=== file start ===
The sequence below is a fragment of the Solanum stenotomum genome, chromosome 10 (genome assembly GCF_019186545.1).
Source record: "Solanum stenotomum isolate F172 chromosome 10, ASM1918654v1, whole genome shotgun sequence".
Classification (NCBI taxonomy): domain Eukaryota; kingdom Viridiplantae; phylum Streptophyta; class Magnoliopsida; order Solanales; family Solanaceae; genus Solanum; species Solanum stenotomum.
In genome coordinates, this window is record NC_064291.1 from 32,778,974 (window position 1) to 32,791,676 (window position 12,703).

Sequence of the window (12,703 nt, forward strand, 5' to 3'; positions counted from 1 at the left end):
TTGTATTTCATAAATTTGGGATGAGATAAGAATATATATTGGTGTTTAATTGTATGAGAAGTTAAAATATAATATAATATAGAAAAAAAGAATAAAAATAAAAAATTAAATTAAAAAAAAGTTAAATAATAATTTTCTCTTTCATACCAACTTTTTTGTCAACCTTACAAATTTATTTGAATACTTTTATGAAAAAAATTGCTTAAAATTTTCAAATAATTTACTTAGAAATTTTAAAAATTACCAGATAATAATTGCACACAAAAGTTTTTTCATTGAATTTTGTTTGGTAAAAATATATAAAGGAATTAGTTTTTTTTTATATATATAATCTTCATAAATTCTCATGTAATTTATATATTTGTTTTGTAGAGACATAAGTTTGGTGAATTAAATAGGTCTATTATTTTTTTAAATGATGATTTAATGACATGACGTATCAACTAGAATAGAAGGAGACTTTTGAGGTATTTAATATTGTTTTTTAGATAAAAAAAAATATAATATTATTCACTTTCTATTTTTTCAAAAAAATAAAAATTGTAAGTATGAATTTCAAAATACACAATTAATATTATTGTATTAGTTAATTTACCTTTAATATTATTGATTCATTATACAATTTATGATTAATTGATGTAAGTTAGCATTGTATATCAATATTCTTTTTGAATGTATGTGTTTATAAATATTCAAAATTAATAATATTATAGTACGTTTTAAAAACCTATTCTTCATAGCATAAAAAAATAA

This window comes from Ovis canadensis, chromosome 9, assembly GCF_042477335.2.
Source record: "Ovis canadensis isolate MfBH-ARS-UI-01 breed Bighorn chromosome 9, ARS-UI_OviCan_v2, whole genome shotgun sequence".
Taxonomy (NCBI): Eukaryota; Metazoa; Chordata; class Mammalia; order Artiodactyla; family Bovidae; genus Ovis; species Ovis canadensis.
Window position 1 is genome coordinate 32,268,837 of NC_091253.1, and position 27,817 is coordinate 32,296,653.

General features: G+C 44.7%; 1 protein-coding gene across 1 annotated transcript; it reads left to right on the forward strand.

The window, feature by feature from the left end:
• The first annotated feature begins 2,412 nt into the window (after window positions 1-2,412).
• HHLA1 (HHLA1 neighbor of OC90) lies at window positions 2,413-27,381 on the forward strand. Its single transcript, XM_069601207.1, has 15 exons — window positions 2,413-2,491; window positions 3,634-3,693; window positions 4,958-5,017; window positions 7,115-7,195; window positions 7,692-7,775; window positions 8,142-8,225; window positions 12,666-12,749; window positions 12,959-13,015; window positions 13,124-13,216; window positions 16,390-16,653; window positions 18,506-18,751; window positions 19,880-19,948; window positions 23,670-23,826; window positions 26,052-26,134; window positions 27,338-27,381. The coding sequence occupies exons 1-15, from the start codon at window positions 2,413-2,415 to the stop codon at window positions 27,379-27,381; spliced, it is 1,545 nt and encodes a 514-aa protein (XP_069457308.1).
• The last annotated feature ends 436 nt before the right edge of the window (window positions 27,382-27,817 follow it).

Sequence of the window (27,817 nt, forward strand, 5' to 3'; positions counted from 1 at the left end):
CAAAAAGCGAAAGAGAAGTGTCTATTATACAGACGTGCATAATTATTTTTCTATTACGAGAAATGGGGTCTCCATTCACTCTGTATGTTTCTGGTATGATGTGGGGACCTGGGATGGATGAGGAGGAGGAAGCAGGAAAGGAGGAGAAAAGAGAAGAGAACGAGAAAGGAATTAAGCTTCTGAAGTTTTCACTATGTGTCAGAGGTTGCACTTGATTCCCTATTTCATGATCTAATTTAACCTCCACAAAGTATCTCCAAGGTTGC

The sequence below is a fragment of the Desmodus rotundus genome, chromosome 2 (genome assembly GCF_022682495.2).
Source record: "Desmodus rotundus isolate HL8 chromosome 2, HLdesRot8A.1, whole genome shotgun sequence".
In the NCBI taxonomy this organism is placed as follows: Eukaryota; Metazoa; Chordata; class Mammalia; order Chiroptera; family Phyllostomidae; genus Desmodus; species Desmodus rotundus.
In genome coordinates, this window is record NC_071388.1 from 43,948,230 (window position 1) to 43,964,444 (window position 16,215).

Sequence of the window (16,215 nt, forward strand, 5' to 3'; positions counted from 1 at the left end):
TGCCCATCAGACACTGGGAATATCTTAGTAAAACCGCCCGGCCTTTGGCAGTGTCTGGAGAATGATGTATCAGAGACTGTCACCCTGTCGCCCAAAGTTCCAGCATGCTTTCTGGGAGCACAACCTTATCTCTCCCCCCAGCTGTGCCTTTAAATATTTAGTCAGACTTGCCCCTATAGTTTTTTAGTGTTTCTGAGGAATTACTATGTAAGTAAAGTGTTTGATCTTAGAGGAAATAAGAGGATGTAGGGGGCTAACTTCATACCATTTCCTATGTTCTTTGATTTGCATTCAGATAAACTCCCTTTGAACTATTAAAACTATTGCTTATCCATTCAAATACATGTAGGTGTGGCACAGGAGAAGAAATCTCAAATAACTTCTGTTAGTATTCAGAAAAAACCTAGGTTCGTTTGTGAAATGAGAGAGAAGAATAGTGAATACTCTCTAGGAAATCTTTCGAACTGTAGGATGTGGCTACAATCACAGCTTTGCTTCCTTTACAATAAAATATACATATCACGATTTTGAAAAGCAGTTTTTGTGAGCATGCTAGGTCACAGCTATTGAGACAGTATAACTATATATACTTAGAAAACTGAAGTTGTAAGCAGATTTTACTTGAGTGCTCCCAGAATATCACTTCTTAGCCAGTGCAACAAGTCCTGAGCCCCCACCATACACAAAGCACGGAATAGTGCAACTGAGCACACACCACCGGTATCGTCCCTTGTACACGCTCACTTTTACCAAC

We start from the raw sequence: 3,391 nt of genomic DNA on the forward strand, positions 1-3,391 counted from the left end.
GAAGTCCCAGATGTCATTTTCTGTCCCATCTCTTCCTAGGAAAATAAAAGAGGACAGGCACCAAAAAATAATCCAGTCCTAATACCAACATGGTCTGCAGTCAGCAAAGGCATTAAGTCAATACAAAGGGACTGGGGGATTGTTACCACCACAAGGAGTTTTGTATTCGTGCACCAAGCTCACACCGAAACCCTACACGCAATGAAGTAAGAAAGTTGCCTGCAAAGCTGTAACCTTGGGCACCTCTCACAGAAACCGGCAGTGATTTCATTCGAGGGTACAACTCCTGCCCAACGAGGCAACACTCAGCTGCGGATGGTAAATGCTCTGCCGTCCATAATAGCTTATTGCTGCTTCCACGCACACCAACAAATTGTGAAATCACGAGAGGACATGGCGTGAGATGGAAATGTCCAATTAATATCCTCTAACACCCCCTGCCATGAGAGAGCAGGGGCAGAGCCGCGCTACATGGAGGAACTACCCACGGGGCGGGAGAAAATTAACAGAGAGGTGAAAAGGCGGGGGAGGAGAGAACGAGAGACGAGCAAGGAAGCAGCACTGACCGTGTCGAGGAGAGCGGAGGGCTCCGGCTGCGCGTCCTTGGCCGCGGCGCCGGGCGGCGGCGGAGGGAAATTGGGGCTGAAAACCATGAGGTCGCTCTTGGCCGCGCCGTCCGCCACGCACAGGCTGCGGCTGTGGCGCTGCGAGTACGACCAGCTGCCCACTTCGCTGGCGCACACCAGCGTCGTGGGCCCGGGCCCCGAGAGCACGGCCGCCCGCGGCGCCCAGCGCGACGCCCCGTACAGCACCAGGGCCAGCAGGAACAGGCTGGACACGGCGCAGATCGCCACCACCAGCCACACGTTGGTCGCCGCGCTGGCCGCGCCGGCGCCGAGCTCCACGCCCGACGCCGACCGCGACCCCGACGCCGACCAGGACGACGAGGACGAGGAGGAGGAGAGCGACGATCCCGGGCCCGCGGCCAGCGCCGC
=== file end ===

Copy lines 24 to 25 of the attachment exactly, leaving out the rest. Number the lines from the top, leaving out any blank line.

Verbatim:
We start from the raw sequence: 3,391 nt of genomic DNA on the forward strand, positions 1-3,391 counted from the left end.
GAAGTCCCAGATGTCATTTTCTGTCCCATCTCTTCCTAGGAAAATAAAAGAGGACAGGCACCAAAAAATAATCCAGTCCTAATACCAACATGGTCTGCAGTCAGCAAAGGCATTAAGTCAATACAAAGGGACTGGGGGATTGTTACCACCACAAGGAGTTTTGTATTCGTGCACCAAGCTCACACCGAAACCCTACACGCAATGAAGTAAGAAAGTTGCCTGCAAAGCTGTAACCTTGGGCACCTCTCACAGAAACCGGCAGTGATTTCATTCGAGGGTACAACTCCTGCCCAACGAGGCAACACTCAGCTGCGGATGGTAAATGCTCTGCCGTCCATAATAGCTTATTGCTGCTTCCACGCACACCAACAAATTGTGAAATCACGAGAGGACATGGCGTGAGATGGAAATGTCCAATTAATATCCTCTAACACCCCCTGCCATGAGAGAGCAGGGGCAGAGCCGCGCTACATGGAGGAACTACCCACGGGGCGGGAGAAAATTAACAGAGAGGTGAAAAGGCGGGGGAGGAGAGAACGAGAGACGAGCAAGGAAGCAGCACTGACCGTGTCGAGGAGAGCGGAGGGCTCCGGCTGCGCGTCCTTGGCCGCGGCGCCGGGCGGCGGCGGAGGGAAATTGGGGCTGAAAACCATGAGGTCGCTCTTGGCCGCGCCGTCCGCCACGCACAGGCTGCGGCTGTGGCGCTGCGAGTACGACCAGCTGCCCACTTCGCTGGCGCACACCAGCGTCGTGGGCCCGGGCCCCGAGAGCACGGCCGCCCGCGGCGCCCAGCGCGACGCCCCGTACAGCACCAGGGCCAGCAGGAACAGGCTGGACACGGCGCAGATCGCCACCACCAGCCACACGTTGGTCGCCGCGCTGGCCGCGCCGGCGCCGAGCTCCACGCCCGACGCCGACCGCGACCCCGACGCCGACCAGGACGACGAGGACGAGGAGGAGGAGAGCGACGATCCCGGGCCCGCGGCCAGCGCCGC